Neutering a dog is a simple procedure. A slit is made in the scrotum and the testes are removed, the tubes are sutured closed, the scrotum is sututed closed, and the dog heals up within a matter of days. There are no psychological implications from the surgery because, unlike with humans, dogs possess no image of themselves and what they should look like. This is also why dogs and cats who must have a leg amputated recover so quickly, because they don't know that they look different, they just know that they have to learn to walk differently. They don't worry about people staring at them or about people wondering what happened to them, they just adjust to the situation and go about their lives. In a neutered dog, he has no idea that he can no longer father puppies, all he knows is that he gets fed every day, his owner plays with him and lavishes attention on him, and as long as that happens, life is good as far as he is concerned. If you are considering having a male dog neutered, it's a good idea because it will totally remove any tendencies toward any hormonally-triggered issues such as aggression and the urge to go off roaming when they smell a female in heat. They become MUCH better pets, because their whole life is now dedicated toward just being a house pet instead of toward reproducing.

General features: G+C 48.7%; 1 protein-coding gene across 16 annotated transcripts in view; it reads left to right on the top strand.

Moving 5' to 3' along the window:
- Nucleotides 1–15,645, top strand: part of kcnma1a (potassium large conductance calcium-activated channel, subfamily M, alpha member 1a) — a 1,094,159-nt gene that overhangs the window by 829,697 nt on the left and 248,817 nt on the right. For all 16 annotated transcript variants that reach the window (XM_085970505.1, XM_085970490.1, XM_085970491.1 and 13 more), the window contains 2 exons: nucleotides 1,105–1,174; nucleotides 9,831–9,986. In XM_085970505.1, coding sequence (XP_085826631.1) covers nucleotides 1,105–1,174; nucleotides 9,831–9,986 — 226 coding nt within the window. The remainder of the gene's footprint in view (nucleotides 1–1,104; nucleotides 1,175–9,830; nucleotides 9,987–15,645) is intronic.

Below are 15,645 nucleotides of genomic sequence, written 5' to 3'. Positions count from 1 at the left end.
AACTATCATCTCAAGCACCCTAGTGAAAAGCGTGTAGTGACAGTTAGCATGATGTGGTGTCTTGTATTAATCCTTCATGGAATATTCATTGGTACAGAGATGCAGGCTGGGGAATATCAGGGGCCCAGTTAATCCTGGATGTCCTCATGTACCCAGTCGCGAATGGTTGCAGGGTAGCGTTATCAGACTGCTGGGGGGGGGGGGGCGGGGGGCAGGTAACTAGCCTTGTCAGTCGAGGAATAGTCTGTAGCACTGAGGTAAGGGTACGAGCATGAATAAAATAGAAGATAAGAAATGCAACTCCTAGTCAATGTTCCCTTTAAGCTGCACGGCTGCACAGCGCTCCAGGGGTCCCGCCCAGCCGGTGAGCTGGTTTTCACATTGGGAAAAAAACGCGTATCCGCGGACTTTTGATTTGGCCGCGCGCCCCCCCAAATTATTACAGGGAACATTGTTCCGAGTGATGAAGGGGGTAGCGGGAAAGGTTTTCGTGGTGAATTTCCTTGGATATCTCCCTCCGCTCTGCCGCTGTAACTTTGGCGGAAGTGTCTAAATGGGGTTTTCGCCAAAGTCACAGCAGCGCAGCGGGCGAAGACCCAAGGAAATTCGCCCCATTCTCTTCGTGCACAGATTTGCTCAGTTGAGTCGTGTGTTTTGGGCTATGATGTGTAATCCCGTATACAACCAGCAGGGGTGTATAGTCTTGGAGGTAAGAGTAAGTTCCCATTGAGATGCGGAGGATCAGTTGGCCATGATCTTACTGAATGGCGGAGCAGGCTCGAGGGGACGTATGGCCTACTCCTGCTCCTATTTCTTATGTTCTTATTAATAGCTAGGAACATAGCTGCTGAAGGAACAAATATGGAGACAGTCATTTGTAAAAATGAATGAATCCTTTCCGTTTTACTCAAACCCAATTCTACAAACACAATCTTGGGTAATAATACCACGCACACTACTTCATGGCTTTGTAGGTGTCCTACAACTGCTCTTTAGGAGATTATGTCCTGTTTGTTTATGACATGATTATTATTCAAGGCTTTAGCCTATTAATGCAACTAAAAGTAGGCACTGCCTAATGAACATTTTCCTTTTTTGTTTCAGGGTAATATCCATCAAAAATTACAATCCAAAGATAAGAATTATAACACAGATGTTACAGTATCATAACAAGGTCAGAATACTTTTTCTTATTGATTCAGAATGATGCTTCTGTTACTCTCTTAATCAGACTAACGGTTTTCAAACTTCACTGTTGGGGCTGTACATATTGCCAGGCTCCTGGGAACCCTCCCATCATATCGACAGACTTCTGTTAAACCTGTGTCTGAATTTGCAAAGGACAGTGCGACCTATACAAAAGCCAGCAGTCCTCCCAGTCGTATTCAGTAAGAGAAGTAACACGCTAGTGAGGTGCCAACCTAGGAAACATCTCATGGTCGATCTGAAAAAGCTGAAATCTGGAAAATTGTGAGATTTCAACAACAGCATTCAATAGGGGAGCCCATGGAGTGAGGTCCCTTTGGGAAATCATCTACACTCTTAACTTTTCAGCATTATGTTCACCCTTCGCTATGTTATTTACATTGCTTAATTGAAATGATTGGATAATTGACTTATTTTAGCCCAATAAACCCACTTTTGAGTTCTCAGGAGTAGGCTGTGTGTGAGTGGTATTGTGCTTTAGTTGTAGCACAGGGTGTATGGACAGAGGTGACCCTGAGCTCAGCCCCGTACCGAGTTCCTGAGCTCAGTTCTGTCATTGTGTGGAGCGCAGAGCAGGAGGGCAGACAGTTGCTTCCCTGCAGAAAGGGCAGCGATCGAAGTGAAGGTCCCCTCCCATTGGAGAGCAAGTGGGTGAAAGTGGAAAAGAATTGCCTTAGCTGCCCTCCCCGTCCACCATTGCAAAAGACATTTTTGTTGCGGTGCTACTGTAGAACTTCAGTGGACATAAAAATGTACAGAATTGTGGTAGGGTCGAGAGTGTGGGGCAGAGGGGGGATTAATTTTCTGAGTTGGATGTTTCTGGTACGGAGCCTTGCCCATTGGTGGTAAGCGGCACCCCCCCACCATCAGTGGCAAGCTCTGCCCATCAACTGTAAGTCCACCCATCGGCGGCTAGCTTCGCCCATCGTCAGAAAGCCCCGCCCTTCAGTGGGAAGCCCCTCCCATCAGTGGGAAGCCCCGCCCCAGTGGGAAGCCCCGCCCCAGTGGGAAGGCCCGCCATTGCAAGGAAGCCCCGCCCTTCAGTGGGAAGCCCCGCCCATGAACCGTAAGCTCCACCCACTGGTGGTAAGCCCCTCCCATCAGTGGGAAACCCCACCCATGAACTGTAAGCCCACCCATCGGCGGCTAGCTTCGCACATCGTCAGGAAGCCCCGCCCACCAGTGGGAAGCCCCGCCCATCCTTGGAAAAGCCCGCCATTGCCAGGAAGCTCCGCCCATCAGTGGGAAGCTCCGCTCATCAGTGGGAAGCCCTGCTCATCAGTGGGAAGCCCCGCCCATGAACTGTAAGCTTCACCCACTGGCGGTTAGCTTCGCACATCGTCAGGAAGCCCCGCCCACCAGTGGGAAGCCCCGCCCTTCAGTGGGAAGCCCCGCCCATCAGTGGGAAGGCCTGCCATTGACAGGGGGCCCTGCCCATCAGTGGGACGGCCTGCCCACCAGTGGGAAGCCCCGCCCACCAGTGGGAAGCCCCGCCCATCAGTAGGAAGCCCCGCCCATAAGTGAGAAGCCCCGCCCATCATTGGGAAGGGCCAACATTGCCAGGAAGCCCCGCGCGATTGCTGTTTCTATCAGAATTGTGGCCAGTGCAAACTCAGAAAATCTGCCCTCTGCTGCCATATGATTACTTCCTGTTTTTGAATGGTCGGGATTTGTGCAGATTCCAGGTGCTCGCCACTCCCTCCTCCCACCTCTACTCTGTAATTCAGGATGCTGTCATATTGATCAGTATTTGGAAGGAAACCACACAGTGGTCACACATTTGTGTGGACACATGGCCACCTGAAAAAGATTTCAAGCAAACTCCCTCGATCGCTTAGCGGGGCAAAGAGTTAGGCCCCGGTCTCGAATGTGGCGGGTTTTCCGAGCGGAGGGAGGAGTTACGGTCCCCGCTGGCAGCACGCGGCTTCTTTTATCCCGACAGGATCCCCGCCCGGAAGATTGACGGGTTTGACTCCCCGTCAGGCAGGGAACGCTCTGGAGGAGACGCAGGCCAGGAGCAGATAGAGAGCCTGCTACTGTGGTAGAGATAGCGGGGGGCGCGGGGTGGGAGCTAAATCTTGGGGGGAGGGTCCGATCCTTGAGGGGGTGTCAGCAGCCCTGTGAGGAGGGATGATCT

Ghilly - I'm so glad you're participating here! Your posts are greatly informative and helpful.
Snoopy - It seems that men have a difficult time having their male dogs (or cats) neutered. A little too much empathy perhaps? :-) There are so many more reasons to have this procedure done than to leave a dog intact. If it's done before mature male behavior sets in, your chances of having a calm pet who focuses on you instead of females are greatly enhanced. Worries about testicular cancer are gone. And of course, no worries about fathering unwanted puppies or injuries occurring when the dog roams around looking for that female in heat.
As Ghilly stated, the sex act in animals is driven by the urge to reproduce rather than forging an intimate and emotional bond that we humans expect. Most problems that people have with their dogs stem from treating the dogs like people. I know it's difficult sometimes, but the best thing you can do is always remember that whatever the breed, a dog is first and foremost a dog. Their needs are entirely different from those of humans, so please don't feel sorry for having your dog neutered. He'll be just fine. :-)
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